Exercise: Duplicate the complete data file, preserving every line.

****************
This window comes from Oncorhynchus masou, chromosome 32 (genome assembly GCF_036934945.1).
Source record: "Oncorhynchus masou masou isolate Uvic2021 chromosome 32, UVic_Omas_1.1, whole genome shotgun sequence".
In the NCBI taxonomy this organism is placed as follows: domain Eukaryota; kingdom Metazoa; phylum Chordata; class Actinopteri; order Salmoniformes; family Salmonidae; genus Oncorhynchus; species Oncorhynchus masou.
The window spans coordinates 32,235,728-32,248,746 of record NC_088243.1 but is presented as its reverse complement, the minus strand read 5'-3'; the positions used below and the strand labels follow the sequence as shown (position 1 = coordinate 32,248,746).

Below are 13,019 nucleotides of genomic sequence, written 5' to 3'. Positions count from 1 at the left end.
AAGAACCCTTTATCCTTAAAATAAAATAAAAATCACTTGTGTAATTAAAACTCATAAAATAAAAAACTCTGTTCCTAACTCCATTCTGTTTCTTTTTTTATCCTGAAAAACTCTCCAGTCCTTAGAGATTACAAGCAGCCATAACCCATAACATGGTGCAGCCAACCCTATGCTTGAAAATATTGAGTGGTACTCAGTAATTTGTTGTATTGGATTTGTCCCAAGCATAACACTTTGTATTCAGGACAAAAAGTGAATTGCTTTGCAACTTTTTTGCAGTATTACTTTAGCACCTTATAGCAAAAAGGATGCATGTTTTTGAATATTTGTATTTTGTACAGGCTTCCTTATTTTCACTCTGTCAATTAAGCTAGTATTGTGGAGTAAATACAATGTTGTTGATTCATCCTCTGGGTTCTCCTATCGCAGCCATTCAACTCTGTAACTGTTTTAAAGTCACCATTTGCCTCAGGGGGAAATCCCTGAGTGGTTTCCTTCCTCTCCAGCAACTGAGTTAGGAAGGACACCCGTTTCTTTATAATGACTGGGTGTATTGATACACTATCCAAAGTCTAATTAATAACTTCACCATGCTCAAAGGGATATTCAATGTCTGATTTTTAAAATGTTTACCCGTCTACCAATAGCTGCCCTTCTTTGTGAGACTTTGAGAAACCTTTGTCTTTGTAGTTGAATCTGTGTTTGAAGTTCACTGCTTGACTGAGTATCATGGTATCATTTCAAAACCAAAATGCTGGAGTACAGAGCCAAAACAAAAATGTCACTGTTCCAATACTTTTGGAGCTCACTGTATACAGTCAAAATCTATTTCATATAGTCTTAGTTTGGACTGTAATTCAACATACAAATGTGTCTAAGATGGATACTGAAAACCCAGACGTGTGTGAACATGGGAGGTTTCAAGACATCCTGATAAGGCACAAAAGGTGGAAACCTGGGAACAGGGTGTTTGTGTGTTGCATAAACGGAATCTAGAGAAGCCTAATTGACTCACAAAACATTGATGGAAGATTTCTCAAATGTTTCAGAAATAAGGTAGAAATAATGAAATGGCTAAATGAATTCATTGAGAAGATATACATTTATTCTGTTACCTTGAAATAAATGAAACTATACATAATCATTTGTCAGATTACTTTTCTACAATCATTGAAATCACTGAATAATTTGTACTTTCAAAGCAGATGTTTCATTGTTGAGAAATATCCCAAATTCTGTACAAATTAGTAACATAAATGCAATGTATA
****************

This window comes from Oncorhynchus masou, chromosome 32 (genome assembly GCF_036934945.1).
Source record: "Oncorhynchus masou masou isolate Uvic2021 chromosome 32, UVic_Omas_1.1, whole genome shotgun sequence".
In the NCBI taxonomy this organism is placed as follows: domain Eukaryota; kingdom Metazoa; phylum Chordata; class Actinopteri; order Salmoniformes; family Salmonidae; genus Oncorhynchus; species Oncorhynchus masou.
The window spans coordinates 32,235,728-32,248,746 of record NC_088243.1 but is presented as its reverse complement, the minus strand read 5'-3'; the positions used below and the strand labels follow the sequence as shown (position 1 = coordinate 32,248,746).

Below are 13,019 nucleotides of genomic sequence, written 5' to 3'. Positions count from 1 at the left end.
AAGAACCCTTTATCCTTAAAATAAAATAAAAATCACTTGTGTAATTAAAACTCATAAAATAAAAAACTCTGTTCCTAACTCCATTCTGTTTCTTTTTTTATCCTGAAAAACTCTCCAGTCCTTAGAGATTACAAGCAGCCATAACCCATAACATGGTGCAGCCAACCCTATGCTTGAAAATATTGAGTGGTACTCAGTAATTTGTTGTATTGGATTTGTCCCAAGCATAACACTTTGTATTCAGGACAAAAAGTGAATTGCTTTGCAACTTTTTTGCAGTATTACTTTAGCACCTTATAGCAAAAAGGATGCATGTTTTTGAATATTTGTATTTTGTACAGGCTTCCTTATTTTCACTCTGTCAATTAAGCTAGTATTGTGGAGTAAATACAATGTTGTTGATTCATCCTCTGGGTTCTCCTATCGCAGCCATTCAACTCTGTAACTGTTTTAAAGTCACCATTTGCCTCAGGGGGAAATCCCTGAGTGGTTTCCTTCCTCTCCAGCAACTGAGTTAGGAAGGACACCCGTTTCTTTATAATGACTGGGTGTATTGATACACTATCCAAAGTCTAATTAATAACTTCACCATGCTCAAAGGGATATTCAATGTCTGATTTTTAAAATGTTTACCCGTCTACCAATAGCTGCCCTTCTTTGTGAGACTTTGAGAAACCTTTGTCTTTGTAGTTGAATCTGTGTTTGAAGTTCACTGCTTGACTGAGTATCATGGTATCATTTCAAAACCAAAATGCTGGAGTACAGAGCCAAAACAAAAATGTCACTGTTCCAATACTTTTGGAGCTCACTGTATACAGTCAAAATCTATTTCATATAGTCTTAGTTTGGACTGTAATTCAACATACAAATGTGTCTAAGATGGATACTGAAAACCCAGACGTGTGTGAACATGGGAGGTTTCAAGACATCCTGATAAGGCACAAAAGGTGGAAACCTGGGAACAGGGTGTTTGTGTGTTGCATAAACGGAATCTAGAGAAGCCTAATTGACTCACAAAACATTGATGGAAGATTTCTCAAATGTTTCAGAAATAAGGTAGAAATAATGAAATGGCTAAATGAATTCATTGAGAAGATATACATTTATTCTGTTACCTTGAAATAAATGAAACTATACATAATCATTTGTCAGATTACTTTTCTACAATCATTGAAATCACTGAATAATTTGTACTTTCAAAGCAGATGTTTCATTGTTGAGAAATATCCCAAATTCTGTACAAATTAGTAACATAAATGCAATGTATA